Tarzan of the Apes

By Edgar Rice Burroughs

Page 131

and the
burial of his body above the treasure chest.

It seems that the pursuit by the cruiser had so terrorized the
mutineers that they had continued out across the Atlantic for several
days after losing her; but on discovering the meager supply of water
and provisions aboard, they had turned back toward the east.

With no one on board who understood navigation, discussions soon arose
as to their whereabouts; and as three days' sailing to the east did not
raise land, they bore off to the north, fearing that the high north
winds that had prevailed had driven them south of the southern
extremity of Africa.

They kept on a north-northeasterly course for two days, when they were
overtaken by a calm which lasted for nearly a week. Their water was
gone, and in another day they would be without food.

Conditions changed rapidly from bad to worse. One man went mad and
leaped overboard. Soon another opened his veins and drank his own
blood.

When he died they threw him overboard also, though there were those
among them who wanted to keep the corpse on board. Hunger was changing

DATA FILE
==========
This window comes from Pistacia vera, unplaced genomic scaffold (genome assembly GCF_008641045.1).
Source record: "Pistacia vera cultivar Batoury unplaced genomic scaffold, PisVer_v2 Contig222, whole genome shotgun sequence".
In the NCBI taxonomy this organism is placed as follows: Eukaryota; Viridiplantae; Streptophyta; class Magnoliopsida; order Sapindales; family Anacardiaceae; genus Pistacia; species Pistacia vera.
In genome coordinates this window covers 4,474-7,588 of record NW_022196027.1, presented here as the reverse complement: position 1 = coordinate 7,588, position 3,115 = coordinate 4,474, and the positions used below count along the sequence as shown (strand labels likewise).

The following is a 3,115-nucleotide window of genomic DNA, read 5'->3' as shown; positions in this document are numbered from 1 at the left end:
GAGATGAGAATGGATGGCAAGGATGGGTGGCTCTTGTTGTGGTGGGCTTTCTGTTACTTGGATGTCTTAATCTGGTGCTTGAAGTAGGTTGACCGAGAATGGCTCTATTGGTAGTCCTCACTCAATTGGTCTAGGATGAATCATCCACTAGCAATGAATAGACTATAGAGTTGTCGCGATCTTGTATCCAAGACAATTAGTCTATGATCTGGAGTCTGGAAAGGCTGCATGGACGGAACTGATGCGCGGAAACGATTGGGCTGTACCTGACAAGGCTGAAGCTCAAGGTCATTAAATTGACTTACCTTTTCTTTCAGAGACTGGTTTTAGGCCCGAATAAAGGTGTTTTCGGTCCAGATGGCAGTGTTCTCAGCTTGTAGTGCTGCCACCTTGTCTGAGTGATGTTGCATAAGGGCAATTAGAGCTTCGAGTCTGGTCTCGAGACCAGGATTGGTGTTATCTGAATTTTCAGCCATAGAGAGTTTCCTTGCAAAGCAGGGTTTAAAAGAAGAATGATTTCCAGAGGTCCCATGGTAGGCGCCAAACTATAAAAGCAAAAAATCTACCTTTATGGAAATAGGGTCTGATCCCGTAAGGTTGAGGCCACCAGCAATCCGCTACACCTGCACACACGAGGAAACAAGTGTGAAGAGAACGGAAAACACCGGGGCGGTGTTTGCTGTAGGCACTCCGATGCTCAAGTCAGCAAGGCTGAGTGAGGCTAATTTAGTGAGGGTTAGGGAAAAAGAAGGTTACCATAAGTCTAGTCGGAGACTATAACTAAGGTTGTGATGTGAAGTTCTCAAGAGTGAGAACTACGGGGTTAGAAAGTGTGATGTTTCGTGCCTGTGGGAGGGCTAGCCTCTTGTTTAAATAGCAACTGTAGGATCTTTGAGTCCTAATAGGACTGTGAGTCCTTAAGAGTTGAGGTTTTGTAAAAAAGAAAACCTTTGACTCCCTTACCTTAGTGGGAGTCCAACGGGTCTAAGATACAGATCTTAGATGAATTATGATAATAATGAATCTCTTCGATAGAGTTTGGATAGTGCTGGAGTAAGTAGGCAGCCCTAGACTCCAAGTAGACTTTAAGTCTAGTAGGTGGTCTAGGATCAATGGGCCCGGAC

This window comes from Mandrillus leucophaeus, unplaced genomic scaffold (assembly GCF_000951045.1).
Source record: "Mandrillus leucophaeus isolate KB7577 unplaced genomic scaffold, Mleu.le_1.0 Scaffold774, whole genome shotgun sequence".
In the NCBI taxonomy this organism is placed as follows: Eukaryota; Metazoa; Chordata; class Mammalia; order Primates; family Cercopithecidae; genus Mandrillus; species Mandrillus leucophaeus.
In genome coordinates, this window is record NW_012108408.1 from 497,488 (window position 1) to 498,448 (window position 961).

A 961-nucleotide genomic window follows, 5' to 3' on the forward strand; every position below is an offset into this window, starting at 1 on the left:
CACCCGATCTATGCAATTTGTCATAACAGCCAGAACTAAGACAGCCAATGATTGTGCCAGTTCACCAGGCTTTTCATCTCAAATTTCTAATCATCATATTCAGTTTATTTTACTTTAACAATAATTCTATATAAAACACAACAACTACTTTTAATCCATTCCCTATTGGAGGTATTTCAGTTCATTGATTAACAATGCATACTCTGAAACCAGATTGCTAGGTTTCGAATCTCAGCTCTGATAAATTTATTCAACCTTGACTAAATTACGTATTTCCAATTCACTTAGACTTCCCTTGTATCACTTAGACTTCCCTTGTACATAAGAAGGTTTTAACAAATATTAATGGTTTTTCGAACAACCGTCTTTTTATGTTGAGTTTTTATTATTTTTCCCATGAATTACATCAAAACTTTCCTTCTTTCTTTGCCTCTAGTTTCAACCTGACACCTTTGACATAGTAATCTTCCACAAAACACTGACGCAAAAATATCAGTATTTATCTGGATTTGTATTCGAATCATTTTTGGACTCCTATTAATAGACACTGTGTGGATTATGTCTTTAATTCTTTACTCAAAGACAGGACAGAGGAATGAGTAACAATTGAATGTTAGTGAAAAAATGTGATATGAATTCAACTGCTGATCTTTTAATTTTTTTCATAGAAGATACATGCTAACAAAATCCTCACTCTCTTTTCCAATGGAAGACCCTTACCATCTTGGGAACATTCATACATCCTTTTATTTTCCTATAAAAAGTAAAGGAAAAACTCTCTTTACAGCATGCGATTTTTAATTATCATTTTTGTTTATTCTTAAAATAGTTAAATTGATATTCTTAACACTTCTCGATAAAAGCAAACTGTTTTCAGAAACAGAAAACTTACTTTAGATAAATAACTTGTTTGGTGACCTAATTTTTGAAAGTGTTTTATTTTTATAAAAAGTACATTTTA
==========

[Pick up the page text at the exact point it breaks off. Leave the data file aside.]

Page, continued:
them from human beasts to wild beasts.

Two days before they had been picked up by the cruiser they had become
too weak to handle the vessel, and that same day three men died. On
the following morning it was seen that one of the corpses had been
partially devoured.

All that day the men lay glaring at each other like beasts of prey, and
the following morning two of the corpses lay almost entirely stripped
of flesh.

The men were but little stronger for their ghoulish repast, for the
want of water was by far the greatest agony with which they had to
contend. And then the cruiser had come.

When those who could had recovered, the entire story had been told to
the French commander; but the men were too ignorant to be able to tell
him at just what point on the coast the professor and his party had
been marooned, so the cruiser had steamed slowly along within sight of
land, firing occasional signal guns and scanning every inch of the
beach with glasses.

They had anchored by night so as not to neglect a particle of the shore
line, and it had happened that the preceding night had brought them off
the very beach where lay the little camp they sought.

The signal guns of the afternoon before had not been heard by those on
shore, it was presumed, because they had doubtless been in the thick of
the

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